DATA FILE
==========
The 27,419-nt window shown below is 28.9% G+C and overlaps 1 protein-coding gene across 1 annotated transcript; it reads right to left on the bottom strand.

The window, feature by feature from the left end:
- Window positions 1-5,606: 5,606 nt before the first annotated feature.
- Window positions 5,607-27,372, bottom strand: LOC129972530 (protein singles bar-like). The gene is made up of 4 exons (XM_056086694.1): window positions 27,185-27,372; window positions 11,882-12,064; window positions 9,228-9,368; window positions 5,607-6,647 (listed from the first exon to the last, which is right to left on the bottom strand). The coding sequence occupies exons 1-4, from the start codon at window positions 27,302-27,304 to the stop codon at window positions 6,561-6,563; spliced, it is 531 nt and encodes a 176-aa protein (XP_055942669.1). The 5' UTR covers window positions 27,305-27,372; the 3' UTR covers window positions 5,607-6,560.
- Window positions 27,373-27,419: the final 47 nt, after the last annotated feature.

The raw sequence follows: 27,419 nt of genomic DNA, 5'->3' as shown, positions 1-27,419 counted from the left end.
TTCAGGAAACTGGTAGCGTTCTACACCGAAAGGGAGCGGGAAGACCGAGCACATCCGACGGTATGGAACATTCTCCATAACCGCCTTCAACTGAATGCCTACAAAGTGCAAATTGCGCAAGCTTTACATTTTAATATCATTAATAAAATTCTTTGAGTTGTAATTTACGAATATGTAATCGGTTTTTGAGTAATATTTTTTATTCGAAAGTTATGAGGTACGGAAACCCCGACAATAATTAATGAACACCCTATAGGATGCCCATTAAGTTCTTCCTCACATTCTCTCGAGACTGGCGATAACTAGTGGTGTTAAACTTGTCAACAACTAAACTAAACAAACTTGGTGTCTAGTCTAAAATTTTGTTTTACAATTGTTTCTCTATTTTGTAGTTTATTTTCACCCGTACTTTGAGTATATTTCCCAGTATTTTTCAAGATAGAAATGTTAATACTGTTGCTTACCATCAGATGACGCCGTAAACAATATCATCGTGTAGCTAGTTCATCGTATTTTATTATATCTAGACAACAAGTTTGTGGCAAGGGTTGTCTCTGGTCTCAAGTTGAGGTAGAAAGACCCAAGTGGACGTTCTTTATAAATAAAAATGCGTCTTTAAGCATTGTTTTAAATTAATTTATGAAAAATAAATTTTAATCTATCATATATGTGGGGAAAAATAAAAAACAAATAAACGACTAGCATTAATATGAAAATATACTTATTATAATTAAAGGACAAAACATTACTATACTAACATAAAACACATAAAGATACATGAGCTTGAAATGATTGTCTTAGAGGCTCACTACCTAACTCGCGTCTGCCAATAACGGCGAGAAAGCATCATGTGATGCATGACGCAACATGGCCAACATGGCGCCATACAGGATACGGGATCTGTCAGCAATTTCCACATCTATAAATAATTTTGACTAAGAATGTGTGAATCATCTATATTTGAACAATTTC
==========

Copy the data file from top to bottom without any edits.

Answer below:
The 27,419-nt window shown below is 28.9% G+C and overlaps 1 protein-coding gene across 1 annotated transcript; it reads right to left on the bottom strand.

The window, feature by feature from the left end:
- Window positions 1-5,606: 5,606 nt before the first annotated feature.
- Window positions 5,607-27,372, bottom strand: LOC129972530 (protein singles bar-like). The gene is made up of 4 exons (XM_056086694.1): window positions 27,185-27,372; window positions 11,882-12,064; window positions 9,228-9,368; window positions 5,607-6,647 (listed from the first exon to the last, which is right to left on the bottom strand). The coding sequence occupies exons 1-4, from the start codon at window positions 27,302-27,304 to the stop codon at window positions 6,561-6,563; spliced, it is 531 nt and encodes a 176-aa protein (XP_055942669.1). The 5' UTR covers window positions 27,305-27,372; the 3' UTR covers window positions 5,607-6,560.
- Window positions 27,373-27,419: the final 47 nt, after the last annotated feature.

The raw sequence follows: 27,419 nt of genomic DNA, 5'->3' as shown, positions 1-27,419 counted from the left end.
TTCAGGAAACTGGTAGCGTTCTACACCGAAAGGGAGCGGGAAGACCGAGCACATCCGACGGTATGGAACATTCTCCATAACCGCCTTCAACTGAATGCCTACAAAGTGCAAATTGCGCAAGCTTTACATTTTAATATCATTAATAAAATTCTTTGAGTTGTAATTTACGAATATGTAATCGGTTTTTGAGTAATATTTTTTATTCGAAAGTTATGAGGTACGGAAACCCCGACAATAATTAATGAACACCCTATAGGATGCCCATTAAGTTCTTCCTCACATTCTCTCGAGACTGGCGATAACTAGTGGTGTTAAACTTGTCAACAACTAAACTAAACAAACTTGGTGTCTAGTCTAAAATTTTGTTTTACAATTGTTTCTCTATTTTGTAGTTTATTTTCACCCGTACTTTGAGTATATTTCCCAGTATTTTTCAAGATAGAAATGTTAATACTGTTGCTTACCATCAGATGACGCCGTAAACAATATCATCGTGTAGCTAGTTCATCGTATTTTATTATATCTAGACAACAAGTTTGTGGCAAGGGTTGTCTCTGGTCTCAAGTTGAGGTAGAAAGACCCAAGTGGACGTTCTTTATAAATAAAAATGCGTCTTTAAGCATTGTTTTAAATTAATTTATGAAAAATAAATTTTAATCTATCATATATGTGGGGAAAAATAAAAAACAAATAAACGACTAGCATTAATATGAAAATATACTTATTATAATTAAAGGACAAAACATTACTATACTAACATAAAACACATAAAGATACATGAGCTTGAAATGATTGTCTTAGAGGCTCACTACCTAACTCGCGTCTGCCAATAACGGCGAGAAAGCATCATGTGATGCATGACGCAACATGGCCAACATGGCGCCATACAGGATACGGGATCTGTCAGCAATTTCCACATCTATAAATAATTTTGACTAAGAATGTGTGAATCATCTATATTTGAACAATTTC